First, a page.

Recommended Calorie Intake: What’s the Deal?
Sometimes a number is the easiest thing to monitor, but does calorie counting actually help when you are trying to lose weight?
We blame calories for obesity, shun them when we want to lose weight and punish ourselves for eating them. Most of us frantically count calories on nutrition labels and desperately cling to the idea that counting those calories will help us lose weight.
But counting calories or consuming less than the recommended calorie intake is not the answer to successful weight-loss. The truth is that calories are good. Calories are our friends. We need good calories to give us energy and allow our bodies to function on a daily basis.
Recommended Calorie Intake.
The secret is this: know your recommended calorie intake and you’re on the path to success.
Your recommended calorie intake varies depending on age, gender, height, weight and level of activity. However, there are some basic guidelines you can follow to ensure you’re eating healthy:
The cold, hard facts:
The FDA presents two recommended calorie intake levels, each with a guideline of 30% of total intake from fat calories.
For a female adult the level is around 2,000 calories per day, with 600 fat calories.
For a male adult the level is around 2,500 calories per day, with 750 fat calories.
The FDA gives a standardized measurement of 2,000 calories a day. Those values are okay for some people, if their goal is to maintain a healthy weight and they’re being active.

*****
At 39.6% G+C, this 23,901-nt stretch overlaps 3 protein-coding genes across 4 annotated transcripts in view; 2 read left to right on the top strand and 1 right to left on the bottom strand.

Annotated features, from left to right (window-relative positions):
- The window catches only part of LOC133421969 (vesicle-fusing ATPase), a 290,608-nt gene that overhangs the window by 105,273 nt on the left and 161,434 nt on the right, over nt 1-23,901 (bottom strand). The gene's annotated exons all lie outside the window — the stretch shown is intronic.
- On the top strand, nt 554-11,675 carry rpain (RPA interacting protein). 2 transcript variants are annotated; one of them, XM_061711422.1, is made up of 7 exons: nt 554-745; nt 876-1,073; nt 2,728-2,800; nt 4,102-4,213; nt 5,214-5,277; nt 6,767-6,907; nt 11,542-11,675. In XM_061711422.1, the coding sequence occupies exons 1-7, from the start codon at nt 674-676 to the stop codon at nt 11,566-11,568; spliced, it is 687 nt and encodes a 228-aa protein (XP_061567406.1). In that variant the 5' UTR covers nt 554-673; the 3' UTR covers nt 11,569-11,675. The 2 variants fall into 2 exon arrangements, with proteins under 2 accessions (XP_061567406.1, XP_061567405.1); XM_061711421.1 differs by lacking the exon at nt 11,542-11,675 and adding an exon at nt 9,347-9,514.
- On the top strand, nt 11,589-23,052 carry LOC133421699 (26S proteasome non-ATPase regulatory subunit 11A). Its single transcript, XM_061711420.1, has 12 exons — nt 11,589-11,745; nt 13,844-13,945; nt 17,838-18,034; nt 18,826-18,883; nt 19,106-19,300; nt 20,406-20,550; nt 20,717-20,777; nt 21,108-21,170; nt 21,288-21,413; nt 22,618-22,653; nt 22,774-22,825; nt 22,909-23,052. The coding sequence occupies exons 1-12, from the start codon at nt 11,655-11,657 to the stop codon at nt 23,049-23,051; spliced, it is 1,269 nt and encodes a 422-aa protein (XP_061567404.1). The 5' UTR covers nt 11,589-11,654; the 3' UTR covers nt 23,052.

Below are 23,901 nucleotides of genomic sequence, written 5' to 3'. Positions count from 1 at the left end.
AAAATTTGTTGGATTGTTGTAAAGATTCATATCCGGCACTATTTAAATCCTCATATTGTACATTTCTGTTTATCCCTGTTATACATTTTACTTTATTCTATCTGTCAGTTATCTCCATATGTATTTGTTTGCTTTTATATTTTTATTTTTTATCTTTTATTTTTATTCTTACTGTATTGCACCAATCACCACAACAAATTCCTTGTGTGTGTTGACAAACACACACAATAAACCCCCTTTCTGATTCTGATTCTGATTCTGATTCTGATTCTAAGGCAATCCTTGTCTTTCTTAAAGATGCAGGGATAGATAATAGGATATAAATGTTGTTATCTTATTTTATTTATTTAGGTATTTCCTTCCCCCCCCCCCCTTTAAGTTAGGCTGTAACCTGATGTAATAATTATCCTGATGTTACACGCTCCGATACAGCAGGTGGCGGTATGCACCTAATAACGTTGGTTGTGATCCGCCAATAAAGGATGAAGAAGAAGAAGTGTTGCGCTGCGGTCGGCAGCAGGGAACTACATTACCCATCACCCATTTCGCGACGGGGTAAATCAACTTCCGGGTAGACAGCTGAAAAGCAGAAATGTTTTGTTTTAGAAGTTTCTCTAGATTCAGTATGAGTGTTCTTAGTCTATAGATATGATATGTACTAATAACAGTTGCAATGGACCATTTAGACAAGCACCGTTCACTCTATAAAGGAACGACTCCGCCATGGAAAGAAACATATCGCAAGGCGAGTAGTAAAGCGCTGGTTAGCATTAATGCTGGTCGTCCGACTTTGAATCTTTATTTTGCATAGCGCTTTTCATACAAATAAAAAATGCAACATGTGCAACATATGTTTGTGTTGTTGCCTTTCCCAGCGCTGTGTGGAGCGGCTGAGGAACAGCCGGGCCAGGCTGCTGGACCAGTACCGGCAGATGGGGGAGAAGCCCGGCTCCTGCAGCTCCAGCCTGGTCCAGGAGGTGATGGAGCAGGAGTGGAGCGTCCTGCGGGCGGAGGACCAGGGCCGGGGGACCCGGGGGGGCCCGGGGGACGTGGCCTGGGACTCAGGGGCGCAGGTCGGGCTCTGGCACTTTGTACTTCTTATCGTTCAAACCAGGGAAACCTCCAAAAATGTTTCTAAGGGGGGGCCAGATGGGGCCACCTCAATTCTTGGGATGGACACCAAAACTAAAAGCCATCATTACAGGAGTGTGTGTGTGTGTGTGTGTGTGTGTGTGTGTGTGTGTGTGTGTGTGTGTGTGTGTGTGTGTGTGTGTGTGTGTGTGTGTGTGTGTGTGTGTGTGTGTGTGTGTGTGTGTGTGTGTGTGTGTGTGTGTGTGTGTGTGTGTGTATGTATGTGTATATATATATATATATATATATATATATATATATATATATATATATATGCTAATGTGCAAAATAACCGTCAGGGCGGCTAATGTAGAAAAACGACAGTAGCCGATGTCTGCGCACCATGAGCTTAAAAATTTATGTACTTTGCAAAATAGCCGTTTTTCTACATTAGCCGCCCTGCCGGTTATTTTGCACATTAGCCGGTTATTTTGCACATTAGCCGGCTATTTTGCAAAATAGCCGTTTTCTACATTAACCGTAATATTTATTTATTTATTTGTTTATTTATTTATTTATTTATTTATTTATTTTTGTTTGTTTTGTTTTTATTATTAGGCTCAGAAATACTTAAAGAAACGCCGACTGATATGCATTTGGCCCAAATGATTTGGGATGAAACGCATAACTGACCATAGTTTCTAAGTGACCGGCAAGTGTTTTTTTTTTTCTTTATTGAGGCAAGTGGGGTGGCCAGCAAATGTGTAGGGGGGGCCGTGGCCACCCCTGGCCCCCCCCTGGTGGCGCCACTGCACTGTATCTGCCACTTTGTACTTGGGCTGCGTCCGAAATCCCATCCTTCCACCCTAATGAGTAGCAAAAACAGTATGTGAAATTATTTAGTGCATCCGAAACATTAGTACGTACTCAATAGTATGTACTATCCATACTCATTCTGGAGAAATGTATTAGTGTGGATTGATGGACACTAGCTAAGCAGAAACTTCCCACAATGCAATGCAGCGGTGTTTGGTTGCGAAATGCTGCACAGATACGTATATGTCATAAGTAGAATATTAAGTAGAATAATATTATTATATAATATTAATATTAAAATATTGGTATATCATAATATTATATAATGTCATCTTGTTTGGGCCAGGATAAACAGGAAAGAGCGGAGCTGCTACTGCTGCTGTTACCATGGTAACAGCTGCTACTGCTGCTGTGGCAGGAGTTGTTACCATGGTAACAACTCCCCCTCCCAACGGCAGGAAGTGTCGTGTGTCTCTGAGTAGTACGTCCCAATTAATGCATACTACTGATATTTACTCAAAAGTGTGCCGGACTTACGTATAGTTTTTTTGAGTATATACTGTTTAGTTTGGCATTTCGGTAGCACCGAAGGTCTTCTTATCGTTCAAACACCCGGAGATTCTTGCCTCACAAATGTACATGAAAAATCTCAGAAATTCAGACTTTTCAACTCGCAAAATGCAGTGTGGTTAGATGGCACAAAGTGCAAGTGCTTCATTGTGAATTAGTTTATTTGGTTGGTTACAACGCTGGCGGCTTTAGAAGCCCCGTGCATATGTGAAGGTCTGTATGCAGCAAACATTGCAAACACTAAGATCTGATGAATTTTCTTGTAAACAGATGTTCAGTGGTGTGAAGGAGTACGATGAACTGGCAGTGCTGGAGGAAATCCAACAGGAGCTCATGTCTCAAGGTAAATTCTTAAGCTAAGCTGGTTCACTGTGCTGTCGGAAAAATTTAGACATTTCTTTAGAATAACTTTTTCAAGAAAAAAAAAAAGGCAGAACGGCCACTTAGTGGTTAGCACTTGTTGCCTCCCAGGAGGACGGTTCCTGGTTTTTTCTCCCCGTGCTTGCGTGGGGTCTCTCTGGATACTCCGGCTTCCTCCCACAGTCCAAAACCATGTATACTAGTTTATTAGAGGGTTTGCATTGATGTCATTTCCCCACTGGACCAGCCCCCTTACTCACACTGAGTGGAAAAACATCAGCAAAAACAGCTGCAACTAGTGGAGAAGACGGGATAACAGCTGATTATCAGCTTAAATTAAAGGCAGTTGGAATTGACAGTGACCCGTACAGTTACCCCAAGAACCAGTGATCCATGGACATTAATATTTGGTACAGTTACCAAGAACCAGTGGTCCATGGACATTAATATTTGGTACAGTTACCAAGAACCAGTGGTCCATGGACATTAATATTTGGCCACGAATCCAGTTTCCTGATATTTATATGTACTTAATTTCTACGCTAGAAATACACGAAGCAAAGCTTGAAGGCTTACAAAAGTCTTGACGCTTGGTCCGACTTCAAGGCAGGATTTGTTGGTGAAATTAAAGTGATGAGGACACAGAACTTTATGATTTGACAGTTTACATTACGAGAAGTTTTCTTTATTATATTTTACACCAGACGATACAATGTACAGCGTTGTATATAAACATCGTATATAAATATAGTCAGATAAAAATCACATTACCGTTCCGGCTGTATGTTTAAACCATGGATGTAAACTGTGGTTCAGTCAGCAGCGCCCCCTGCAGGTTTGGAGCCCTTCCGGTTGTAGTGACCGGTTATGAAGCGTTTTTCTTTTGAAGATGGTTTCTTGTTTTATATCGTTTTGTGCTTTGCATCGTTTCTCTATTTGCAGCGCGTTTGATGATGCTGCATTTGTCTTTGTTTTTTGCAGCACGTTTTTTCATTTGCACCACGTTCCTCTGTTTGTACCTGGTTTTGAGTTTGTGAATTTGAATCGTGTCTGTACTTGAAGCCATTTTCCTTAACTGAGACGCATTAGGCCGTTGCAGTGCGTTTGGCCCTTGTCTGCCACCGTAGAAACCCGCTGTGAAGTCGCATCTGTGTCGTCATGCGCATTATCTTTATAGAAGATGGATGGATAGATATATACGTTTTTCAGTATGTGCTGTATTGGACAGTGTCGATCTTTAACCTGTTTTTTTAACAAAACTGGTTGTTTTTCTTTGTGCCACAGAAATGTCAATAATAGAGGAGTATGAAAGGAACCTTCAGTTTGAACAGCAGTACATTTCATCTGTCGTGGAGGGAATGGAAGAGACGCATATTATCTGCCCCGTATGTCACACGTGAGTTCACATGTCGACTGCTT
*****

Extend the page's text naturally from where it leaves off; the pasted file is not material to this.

Our program provides a recommended calorie intake of 1,100-1,400 calories a day with 40-50% total caloric intake from lean, adequate protein, 20-25% of calories from healthy fats and 30-35% from complex carbohydrates.
The calorie intake levels above are recommended if you’re trying to maintain a healthy weight. If you are overweight, you should eat less than the recommended calorie intake amount to lose that weight.
Calorie Intake vs. Calories Burned.
It’s also a good idea to keep track of your calorie intake vs. the amount of calories you’ve burned.
When you exercise your metabolism speeds up and burns calories at a much faster rate.
According to Dr. Cederquist, if your calorie intake and calories burned ratio is distorted, you may experience severe side effects such as fatigue, constipation, nausea and diarrhea or gallstone formation.
With a calorie controlled diet from bistroMD, calories are strictly watched, but portions are large. That way, you’re still being healthy, but your body is consuming fewer calories than its burning.
Remember, if you consume the recommended calorie intake levels for your body, calories are your friend. Just don’t abuse them or they’ll become your enemy.